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COLUMN: Surviving solitary confinement



In our nation of second chances, the punishment should fit the crime. The overuse of solitary confinement in prisons punishes criminals too severely for their good.

“Research suggests that solitary confinement has the potential to lead to devastating, lasting psychological consequences,” President Obama wrote in the Washington Post. Obama recommends banning solitary confinement for juveniles as a response to low-level infractions.

In light of this push to reform the prison system, it’s clear we need better mental health treatment for prisoners in solitary confinement. But we also need to understand how the prisoners’ struggles are unique in order to address these issues.

Susie Nelson, editorial intern at Nautilus, writes, “Confinement-induced stress can shrink parts of the brain, including the hippocampus, which is responsible for memory, spatial orientation and control of emotions.”

In addition, 55 percent of male and 73 percent of female prisoners suffer from mental illness, according to the Bureau of Justice Statistics.

Prisoners who undergo such punishment also often have trouble functioning in society when they are released.

Those behind bars are isolated from the world. Everything about them, including their family, friends, clothes, hobbies and lifestyle, is gone from them. Lack of access to physical comfort, essential food and other necessities takes its toll on prisoners.

But solitary confinement can be something else. When you aren’t distracted by reality, you enter the world of abstraction. And the isolated mind is a breeding ground for creativity.

Hussain Al-Shahristani, Iraq’s minister of higher education and scientific research, survived a decade in the Abu Ghraib prison by solving mathematical problems.

After serving three years in solitary confinement, Johnny Perez of the Urban Justice Center recounted, “In a sense, you are confined, and in other senses, you’re free.” He kept a diary in which he reflected upon historical quotes and the philosophy of Marcus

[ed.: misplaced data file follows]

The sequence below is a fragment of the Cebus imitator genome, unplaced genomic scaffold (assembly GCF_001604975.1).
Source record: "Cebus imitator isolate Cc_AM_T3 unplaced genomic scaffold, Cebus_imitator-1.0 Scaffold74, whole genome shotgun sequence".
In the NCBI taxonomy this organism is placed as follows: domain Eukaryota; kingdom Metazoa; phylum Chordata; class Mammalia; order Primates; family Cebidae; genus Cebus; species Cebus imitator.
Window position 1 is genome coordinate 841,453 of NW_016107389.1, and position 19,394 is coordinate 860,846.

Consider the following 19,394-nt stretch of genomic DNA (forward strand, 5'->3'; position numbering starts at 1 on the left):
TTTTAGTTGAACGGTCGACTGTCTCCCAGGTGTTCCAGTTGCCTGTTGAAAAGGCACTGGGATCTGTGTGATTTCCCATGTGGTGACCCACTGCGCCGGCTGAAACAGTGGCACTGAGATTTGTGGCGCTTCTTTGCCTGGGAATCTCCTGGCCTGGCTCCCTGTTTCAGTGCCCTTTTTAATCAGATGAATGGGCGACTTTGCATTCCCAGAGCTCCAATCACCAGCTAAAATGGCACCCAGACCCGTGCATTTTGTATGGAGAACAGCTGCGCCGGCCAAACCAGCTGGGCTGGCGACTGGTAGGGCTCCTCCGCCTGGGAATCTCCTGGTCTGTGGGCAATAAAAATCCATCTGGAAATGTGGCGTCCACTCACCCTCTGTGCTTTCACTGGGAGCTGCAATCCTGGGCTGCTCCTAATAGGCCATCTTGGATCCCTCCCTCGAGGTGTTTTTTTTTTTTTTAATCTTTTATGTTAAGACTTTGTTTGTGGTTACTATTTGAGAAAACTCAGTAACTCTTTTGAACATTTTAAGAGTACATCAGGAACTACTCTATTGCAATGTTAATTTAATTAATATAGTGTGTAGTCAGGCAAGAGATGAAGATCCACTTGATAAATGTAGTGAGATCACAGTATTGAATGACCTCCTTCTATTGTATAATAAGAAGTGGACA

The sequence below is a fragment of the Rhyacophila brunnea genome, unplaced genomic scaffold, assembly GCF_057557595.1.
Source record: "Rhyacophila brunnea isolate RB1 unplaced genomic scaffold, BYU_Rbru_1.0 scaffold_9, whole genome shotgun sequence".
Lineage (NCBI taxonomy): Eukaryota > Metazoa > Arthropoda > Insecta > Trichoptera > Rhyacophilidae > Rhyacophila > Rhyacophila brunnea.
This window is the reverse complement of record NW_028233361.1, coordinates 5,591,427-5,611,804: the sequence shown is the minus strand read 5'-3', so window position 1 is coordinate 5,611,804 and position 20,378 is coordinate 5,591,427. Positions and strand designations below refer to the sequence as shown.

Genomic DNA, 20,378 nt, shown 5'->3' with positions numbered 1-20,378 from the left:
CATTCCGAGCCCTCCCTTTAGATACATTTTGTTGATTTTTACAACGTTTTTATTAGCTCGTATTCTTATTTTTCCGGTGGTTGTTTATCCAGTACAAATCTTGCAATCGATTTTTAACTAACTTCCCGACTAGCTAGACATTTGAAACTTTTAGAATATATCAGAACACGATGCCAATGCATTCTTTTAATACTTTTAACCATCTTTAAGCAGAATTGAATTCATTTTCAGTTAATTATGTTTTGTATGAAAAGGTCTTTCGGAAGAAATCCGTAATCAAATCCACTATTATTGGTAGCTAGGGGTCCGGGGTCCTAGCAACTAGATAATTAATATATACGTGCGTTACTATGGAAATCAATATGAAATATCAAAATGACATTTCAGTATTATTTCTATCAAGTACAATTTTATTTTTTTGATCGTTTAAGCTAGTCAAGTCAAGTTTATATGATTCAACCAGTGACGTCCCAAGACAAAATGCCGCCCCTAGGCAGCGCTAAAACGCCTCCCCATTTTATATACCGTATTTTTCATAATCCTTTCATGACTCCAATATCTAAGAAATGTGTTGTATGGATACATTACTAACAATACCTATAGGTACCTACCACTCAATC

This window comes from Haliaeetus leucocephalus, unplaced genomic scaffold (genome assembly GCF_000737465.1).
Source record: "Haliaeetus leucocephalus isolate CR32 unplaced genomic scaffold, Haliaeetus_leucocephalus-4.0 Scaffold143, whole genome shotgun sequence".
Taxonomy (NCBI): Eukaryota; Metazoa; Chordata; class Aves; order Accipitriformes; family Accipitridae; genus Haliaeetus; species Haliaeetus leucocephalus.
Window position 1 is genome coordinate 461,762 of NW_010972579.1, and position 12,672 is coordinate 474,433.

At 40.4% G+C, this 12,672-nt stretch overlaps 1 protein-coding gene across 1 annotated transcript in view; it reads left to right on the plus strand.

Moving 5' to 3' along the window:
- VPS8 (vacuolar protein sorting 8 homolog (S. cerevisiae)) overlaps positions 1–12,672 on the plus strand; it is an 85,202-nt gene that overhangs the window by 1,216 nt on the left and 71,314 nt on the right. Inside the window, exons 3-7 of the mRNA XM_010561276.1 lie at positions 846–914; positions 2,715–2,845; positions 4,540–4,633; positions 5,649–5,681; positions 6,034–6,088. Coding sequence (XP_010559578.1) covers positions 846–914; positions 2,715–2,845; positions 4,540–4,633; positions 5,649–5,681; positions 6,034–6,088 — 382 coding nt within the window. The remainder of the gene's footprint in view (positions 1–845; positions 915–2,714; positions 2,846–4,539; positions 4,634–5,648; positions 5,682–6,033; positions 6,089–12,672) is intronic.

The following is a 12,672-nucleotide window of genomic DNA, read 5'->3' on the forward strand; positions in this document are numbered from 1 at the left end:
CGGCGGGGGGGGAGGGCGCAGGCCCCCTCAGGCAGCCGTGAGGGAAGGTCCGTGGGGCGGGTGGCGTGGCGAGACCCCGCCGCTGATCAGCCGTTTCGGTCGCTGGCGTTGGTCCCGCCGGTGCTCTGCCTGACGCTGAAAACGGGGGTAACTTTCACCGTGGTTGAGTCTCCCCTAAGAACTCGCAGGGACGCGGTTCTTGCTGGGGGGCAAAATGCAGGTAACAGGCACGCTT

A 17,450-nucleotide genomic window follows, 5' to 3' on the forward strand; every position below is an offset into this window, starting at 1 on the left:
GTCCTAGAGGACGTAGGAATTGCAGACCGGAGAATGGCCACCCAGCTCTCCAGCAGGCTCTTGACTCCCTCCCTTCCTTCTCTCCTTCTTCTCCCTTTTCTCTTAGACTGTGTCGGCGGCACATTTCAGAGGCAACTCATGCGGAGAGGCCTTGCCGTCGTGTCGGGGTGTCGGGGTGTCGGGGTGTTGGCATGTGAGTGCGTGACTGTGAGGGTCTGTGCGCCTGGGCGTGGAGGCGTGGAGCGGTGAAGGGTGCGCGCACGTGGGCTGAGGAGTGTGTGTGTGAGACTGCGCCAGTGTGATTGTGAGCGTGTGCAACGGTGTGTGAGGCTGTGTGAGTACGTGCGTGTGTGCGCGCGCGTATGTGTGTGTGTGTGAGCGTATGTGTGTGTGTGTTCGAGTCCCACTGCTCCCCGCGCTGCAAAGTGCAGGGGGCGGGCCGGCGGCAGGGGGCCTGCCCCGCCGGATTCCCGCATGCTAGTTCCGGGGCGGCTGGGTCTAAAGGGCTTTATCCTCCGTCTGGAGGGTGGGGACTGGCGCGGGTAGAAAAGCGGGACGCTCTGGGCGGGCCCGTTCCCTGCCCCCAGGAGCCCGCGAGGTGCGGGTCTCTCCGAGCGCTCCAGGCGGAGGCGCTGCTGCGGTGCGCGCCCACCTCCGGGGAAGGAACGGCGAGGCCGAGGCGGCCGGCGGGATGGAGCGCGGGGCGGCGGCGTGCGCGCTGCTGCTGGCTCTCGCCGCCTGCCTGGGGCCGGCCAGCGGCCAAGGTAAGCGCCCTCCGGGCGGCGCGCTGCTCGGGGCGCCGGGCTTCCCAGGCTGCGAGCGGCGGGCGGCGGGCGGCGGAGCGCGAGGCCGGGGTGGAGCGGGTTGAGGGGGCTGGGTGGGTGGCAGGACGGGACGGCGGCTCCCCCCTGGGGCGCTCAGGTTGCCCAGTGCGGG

Aurelius.

In this sense, the way those in solitary confinement exercise their imagination allows them to understand the world better. As prisoners reflect on the past, they create worlds in which they can reflect on the reality. They can imagine narratives of their past by asking questions such as, “What if I had done this instead?” or “What if things were 
different?”

This allows prisoners to develop resilience and autonomy for dealing with reality.

While this imagination is necessary, prisoners must deliberately control these thoughts or they’ll succumb to anxiety, intrusive thoughts and unhealthy fixation on the past.

Hip hop group N.W.A. understood how to shape the soul in prison. On the subject of living in correctional facilities, Dr. Dre wrote, “I get straight, meditate like a Buddhist.”

Though he’s not a real doctor, Dre offers insight psychiatrists and professionals need to understand to help prisoners fight their struggles.

Our mental health treatment for prisoners should incorporate these methods of dealing with struggles of 
the mind.

These changes will help criminals address their psychological issues and readjust to society. It will, in turn, fight crime rate more effectively and make everyone safer.

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